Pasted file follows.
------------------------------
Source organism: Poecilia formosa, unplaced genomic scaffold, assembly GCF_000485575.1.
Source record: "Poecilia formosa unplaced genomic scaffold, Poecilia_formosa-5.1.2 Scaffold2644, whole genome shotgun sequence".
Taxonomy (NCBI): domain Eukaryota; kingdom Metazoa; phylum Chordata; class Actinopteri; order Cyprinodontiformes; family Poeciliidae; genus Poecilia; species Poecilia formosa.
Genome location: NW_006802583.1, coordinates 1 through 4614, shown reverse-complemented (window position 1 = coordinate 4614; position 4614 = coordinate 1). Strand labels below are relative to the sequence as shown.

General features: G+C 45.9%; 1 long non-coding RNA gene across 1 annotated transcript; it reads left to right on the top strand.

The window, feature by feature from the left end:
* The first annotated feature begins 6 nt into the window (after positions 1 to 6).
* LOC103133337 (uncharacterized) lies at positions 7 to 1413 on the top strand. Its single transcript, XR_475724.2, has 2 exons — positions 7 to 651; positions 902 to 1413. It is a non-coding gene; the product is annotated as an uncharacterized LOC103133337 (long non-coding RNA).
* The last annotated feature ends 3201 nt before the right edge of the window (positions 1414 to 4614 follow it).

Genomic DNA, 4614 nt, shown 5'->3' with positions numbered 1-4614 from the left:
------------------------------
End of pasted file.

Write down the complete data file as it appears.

Source organism: Poecilia formosa, unplaced genomic scaffold, assembly GCF_000485575.1.
Source record: "Poecilia formosa unplaced genomic scaffold, Poecilia_formosa-5.1.2 Scaffold2644, whole genome shotgun sequence".
Taxonomy (NCBI): domain Eukaryota; kingdom Metazoa; phylum Chordata; class Actinopteri; order Cyprinodontiformes; family Poeciliidae; genus Poecilia; species Poecilia formosa.
Genome location: NW_006802583.1, coordinates 1 through 4614, shown reverse-complemented (window position 1 = coordinate 4614; position 4614 = coordinate 1). Strand labels below are relative to the sequence as shown.

General features: G+C 45.9%; 1 long non-coding RNA gene across 1 annotated transcript; it reads left to right on the top strand.

The window, feature by feature from the left end:
* The first annotated feature begins 6 nt into the window (after positions 1 to 6).
* LOC103133337 (uncharacterized) lies at positions 7 to 1413 on the top strand. Its single transcript, XR_475724.2, has 2 exons — positions 7 to 651; positions 902 to 1413. It is a non-coding gene; the product is annotated as an uncharacterized LOC103133337 (long non-coding RNA).
* The last annotated feature ends 3201 nt before the right edge of the window (positions 1414 to 4614 follow it).

Genomic DNA, 4614 nt, shown 5'->3' with positions numbered 1-4614 from the left: